BY JON LAND
The start of the formal election campaign period for East Timor's new Constituent Assembly began on July 15. Some 16 political parties and a number of independent candidates are contesting 88 seats in the election set for August 30, exactly two years after the historic referendum on independence.
The Independent Electoral Commission established by the United Nations Transitional Administration in East Timor (UNTAET) has confirmed that 968 candidates will contest the national seats and 96 will run for district seats.
The assembly will include one representative from each of East Timor's 13 districts, to be elected on a first-past-the-post basis. The remaining 75 representatives will be elected on a national basis using a proportional representation system of voting.
Fretilin was the first to kick-off the election campaign with a rally on July 15 in Dili which swelled to around 5000 at its peak — a relatively small turn out given party leaders claim a support base of around 100,000. On the same day, Fretilin's traditional rival, the conservative Timorese Democratic Union (UDT), held a press conference where party head Joao Carrascalao said UDT would "combat" problems like poverty and ignorance which lead to "hate, enmity, disintegration and mutual suspicions".
The UDT has taken out full-page advertisements featuring "caring for the people" slogans in several editions of the Timor Post.
The pre-campaign period was marked by repeated statements by UNTAET head Sergio de Mello and East Timorese leaders Bishop Belo and Xanana Gusmao that violence could threaten to de-rail the election process.
This prompted the creation of the Pact of National Unity, which 14 parties signed, pledging to respect the result of the ballot and use peaceful campaigning methods and activities before and after the vote.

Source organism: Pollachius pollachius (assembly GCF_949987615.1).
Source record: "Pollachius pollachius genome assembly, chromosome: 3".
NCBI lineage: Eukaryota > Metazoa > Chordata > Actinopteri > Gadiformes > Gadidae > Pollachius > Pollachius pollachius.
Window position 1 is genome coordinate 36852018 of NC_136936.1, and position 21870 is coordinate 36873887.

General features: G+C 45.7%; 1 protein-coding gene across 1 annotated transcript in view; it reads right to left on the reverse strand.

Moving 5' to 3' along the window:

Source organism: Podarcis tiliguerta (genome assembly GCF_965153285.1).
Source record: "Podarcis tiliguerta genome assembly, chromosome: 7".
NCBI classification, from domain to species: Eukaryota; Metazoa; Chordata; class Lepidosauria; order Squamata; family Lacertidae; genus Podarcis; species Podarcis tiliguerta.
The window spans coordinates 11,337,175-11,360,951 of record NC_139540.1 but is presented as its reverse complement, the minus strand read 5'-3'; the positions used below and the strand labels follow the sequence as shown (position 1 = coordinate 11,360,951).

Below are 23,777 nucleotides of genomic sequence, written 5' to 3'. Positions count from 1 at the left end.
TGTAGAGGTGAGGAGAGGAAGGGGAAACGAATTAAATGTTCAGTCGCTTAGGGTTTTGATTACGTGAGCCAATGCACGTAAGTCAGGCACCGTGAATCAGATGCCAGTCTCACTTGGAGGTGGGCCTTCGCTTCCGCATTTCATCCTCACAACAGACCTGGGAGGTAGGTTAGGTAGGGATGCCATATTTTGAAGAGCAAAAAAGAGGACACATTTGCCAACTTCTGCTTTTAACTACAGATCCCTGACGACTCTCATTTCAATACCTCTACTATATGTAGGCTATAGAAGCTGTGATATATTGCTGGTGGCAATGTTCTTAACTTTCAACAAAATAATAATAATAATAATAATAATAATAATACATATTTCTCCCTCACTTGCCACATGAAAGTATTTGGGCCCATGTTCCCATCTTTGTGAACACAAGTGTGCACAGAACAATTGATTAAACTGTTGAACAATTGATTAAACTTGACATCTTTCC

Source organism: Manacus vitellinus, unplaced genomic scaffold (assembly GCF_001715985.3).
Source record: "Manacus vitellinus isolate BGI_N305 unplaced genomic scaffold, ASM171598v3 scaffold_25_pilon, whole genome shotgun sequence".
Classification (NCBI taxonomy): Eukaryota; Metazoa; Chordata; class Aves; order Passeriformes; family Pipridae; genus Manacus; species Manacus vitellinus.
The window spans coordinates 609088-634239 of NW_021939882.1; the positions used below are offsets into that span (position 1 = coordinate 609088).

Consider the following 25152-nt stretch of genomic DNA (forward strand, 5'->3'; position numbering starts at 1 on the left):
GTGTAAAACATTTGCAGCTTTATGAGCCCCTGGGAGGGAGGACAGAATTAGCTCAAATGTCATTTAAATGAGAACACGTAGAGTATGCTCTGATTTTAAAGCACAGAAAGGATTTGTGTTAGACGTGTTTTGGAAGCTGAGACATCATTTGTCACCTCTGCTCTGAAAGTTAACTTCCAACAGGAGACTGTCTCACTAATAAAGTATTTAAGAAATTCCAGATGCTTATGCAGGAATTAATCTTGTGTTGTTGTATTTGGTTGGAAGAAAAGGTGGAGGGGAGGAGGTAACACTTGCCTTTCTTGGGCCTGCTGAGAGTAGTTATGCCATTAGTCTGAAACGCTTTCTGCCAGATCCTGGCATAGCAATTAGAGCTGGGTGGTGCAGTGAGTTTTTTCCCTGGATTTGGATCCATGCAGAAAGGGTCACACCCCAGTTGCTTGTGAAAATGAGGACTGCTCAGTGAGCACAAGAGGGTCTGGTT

A special investigative team comprising UN and East Timorese personnel made preliminary checks in areas where it was suspected there could be problems — Aileu, Baucau, Dili, Same and Viqueque — but these were all found to be calm.
The July 19 Suara Timor Lorosae newspaper reported that police in Baucau are investigating an incident involving shots being fired at a UN landrover.
Signs of distrust and anger at the UN and some of the more established political parties was displayed when UNTAET head Sergio de Mello and representatives of the parties visited rural areas and towns. In Viqueque on July 17, locals abused representatives from the UDT.
By contrast, the Socialist Party of Timor (PST) has had a positive reception at recent meetings it has convened in towns like Liquica, Manatuto and Remexio. "We are carefully explaining to the people what we stand for and what our party program is... the people want serious answers to their problems", PST secretary general Avelino da Silva told Green Left Weekly.
"If some of our candidates are successful in the elections, we will use pressure from inside and outside the constituent assembly to help the oppressed, to help the farmers and labourers", he added.
Da Silva, a former member of the National Council, was also reported by July 19 Timor Post as saying that he did not want the Constituent Assembly to be like the National Council. "The regulations that were passed in the NC reflected the needs of the administration and not that of the people. These regulations did not take into account actual realities", he said.
While not standing in the elections himself, da Silva will be helping build support in the districts for the PST and its candidates. "I do not want to be in a so-called legislative body where I will be used as a rubber-stamp and cannot perform my duties as a people's representative", he told the Timor Post.